£4million ‘space-age’ operating theater will help reduce eye surgery backlog

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Eye surgeons at Singleton Hospital who continue to work through a backlog of operations can now do so in a new dedicated ‘space age’ theatre.

The £4million facility, part of the day surgery unit opposite the main Sketty Lane hospital site, has started treating its first patients but is not yet operating at full capacity.

The high-tech facility has earned praise from surgeons.

Main photo above: Consultant ophthalmologist Gwyn Williams at work in the new theater

However, it is seen as an interim measure to help tackle long waiting lists while Swansea Bay and its partners, including the Hywel Dda University Health Board, look for better ways to deliver regional services together.

This is in line with recommendations from an external review of eye care services in Wales, commissioned by the Welsh Government and conducted by the Royal College of Ophthalmologists.

The Pyott report, published in 2021, found there was much to be commended. But it also highlighted issues such as a lack of long-term investment, labor shortages and the localization of services.

Swansea Bay, like many other parts of Wales, had long waiting times for specialties, including ophthalmology, even before Covid – but the pandemic has made them significantly worse.

As a result, the health board has embarked on an ambitious program called Change for the futurewhich will see health services delivered in a new and more efficient way.













Part of the program includes the creation of a series of Centers of Excellence at major hospitals in the health board.

Dougie Russell, Medical Director of Singleton and Neath Port Talbot Hospitals (left) and Theater Matron Rhian Medwell and Day Surgery Unit Director Dorina Stanciu check out the new theater before it is outfitted. Also pictured are Jonathan Brinley, second from left, and Nick Edgington of building builder ModuleCo.

Singleton will become a center of excellence for several specialties, including ophthalmology which is already established there.

The health board has invested £3.3million in the operating theater building, with an additional £700,000 for new equipment.

Consultant eye doctor Gwyn Williams, the first surgeon to use the new theatre, said it was developed specifically for cataract surgery.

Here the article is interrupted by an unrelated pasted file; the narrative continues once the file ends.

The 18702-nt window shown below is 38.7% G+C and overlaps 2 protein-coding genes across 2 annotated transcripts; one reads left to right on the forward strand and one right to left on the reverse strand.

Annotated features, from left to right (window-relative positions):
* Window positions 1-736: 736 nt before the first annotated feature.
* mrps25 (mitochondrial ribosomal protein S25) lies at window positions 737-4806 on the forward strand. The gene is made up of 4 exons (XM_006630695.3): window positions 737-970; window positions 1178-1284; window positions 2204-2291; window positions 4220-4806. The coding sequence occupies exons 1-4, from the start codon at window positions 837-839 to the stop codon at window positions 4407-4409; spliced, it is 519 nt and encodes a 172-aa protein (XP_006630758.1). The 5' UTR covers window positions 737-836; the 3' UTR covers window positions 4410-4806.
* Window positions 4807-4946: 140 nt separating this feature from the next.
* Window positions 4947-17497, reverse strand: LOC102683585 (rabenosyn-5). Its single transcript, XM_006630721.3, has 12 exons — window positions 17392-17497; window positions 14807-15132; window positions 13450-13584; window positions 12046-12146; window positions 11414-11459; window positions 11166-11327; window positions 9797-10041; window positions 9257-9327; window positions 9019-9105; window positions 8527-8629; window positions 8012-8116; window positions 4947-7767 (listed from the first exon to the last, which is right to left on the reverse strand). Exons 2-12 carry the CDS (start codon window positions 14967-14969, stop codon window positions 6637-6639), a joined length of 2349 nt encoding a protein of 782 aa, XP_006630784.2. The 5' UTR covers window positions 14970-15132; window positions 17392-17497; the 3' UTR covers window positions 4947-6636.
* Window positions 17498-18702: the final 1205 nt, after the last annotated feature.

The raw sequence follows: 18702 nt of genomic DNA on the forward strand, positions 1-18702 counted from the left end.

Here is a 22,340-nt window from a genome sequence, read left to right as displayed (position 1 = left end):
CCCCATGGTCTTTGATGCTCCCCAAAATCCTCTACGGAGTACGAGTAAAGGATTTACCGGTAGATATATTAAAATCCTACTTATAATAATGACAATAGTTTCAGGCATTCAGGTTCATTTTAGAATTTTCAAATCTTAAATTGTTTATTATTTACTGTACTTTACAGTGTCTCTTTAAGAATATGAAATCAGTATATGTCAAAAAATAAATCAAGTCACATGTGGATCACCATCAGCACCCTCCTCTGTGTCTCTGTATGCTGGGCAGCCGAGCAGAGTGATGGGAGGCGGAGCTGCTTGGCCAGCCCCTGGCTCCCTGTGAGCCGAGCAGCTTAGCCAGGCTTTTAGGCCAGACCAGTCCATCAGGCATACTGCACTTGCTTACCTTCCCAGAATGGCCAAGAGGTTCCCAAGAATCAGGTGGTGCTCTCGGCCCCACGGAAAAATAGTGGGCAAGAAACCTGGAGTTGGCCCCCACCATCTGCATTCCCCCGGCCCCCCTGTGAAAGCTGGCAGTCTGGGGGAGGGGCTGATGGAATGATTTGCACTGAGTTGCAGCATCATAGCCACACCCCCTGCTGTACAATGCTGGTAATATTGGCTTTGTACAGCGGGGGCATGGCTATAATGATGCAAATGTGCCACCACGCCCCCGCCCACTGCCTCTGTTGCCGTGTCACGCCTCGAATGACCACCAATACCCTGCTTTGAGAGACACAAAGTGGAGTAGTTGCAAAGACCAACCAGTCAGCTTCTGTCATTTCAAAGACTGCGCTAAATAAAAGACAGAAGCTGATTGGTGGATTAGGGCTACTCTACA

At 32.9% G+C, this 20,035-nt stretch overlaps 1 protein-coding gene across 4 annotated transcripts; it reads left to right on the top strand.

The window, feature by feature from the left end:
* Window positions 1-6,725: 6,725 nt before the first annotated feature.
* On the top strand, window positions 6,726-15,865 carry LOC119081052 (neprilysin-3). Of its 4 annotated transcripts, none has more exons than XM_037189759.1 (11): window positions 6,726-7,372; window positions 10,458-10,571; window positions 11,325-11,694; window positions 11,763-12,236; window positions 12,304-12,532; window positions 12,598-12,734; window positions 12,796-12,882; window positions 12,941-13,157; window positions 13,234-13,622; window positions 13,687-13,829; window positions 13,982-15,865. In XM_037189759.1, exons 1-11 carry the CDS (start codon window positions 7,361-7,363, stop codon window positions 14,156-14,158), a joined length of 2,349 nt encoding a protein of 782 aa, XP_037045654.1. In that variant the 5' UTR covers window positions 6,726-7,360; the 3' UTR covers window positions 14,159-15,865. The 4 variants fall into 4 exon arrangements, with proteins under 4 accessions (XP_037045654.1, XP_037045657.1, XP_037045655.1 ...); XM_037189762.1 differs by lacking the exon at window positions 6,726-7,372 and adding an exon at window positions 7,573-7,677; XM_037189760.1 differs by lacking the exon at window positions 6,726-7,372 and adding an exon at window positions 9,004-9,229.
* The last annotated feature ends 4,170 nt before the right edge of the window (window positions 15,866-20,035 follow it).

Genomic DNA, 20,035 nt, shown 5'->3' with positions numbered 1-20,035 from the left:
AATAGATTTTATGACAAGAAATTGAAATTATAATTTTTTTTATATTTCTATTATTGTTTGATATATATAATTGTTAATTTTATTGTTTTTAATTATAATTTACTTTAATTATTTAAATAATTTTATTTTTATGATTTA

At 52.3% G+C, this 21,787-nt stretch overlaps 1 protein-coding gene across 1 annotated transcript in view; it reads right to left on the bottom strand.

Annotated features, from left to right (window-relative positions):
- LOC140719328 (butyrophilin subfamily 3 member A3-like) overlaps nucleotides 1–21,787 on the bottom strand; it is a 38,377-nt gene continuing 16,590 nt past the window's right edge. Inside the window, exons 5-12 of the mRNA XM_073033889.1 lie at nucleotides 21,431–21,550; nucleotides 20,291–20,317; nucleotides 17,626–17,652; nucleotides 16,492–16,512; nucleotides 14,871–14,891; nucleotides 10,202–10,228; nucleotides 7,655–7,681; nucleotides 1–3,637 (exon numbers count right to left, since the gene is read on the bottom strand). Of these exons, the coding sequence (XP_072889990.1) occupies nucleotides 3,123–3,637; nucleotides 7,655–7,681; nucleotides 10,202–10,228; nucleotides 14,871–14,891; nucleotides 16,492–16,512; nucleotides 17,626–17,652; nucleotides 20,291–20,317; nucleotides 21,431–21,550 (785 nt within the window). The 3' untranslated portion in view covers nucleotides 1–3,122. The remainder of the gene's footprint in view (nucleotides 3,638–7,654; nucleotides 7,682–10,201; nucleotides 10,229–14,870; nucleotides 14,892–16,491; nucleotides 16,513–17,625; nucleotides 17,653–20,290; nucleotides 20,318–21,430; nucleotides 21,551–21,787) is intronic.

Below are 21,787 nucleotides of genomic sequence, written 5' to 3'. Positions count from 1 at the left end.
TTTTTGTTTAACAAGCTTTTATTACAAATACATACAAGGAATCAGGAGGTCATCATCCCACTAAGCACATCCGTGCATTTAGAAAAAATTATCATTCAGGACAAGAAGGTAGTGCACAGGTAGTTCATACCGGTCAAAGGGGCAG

“The current expectation is not great but at least it is now starting to decrease,” he said.

“At the moment the health board contracts out many of these to private companies in various locations.

“Having the new theater means we will be able to clear the backlog and do it within the NHS as opposed to the private sector.

“While we need a better long-term solution, this is a good interim solution.”

Swansea Bay has around 2,200 people waiting for eye surgery. Around 1,000 of them waited longer than the 36-week target

In addition, about 2,000 cataract patients wait more than 26 weeks to be seen on an outpatient basis, and about 80% of them are likely to need surgery.

Although this is an improvement over last year, the statistics clearly demonstrate why the new theater is essential.

Mr Williams said the additional facility would help reduce the backlog as quickly as possible.

“This will provide additional capacity for new consultants appointed specifically to do cataract surgery and for senior trainees to undertake operations,” he said.

“Without this new theater there would have been no space to work in, so it would have been impossible to deal with the backlog of cataract patients within the NHS at all.”

The building was fabricated offsite while preparatory work took place outside the day surgery unit. It was faster than a conventional build and with less disruption to services.




A hospital operating room








It was then set up by a crane and integrated into the existing operating theaters before being equipped.

Mr Williams admitted he was impressed with the new facility, describing it as top notch.

“It’s like a cathedral for ophthalmology in a way. It’s big and shiny with all the latest amenities. Everything is new,” he said.

“I have never been in a more spatial theater in my entire life. This is probably the best theater we have in Wales for eye care.

Jo Williams, division head for ophthalmology, said additional theatre, nursing, medical and support staff were being recruited.

“The theater will provide approximately 200 additional ophthalmology cases per month when fully operational” she added.

“In the longer term, we hope to be able to start doing evening and weekend sessions to meet the needs of the local population in ophthalmological surgery.”

And it’s a taste of what’s to come. Swansea Bay has confirmed plans to introduce six new theatres, split equally between Singleton and Neath Port Talbot Hospitals as part of Change for the Future.

This will reduce wait times in other specialties.

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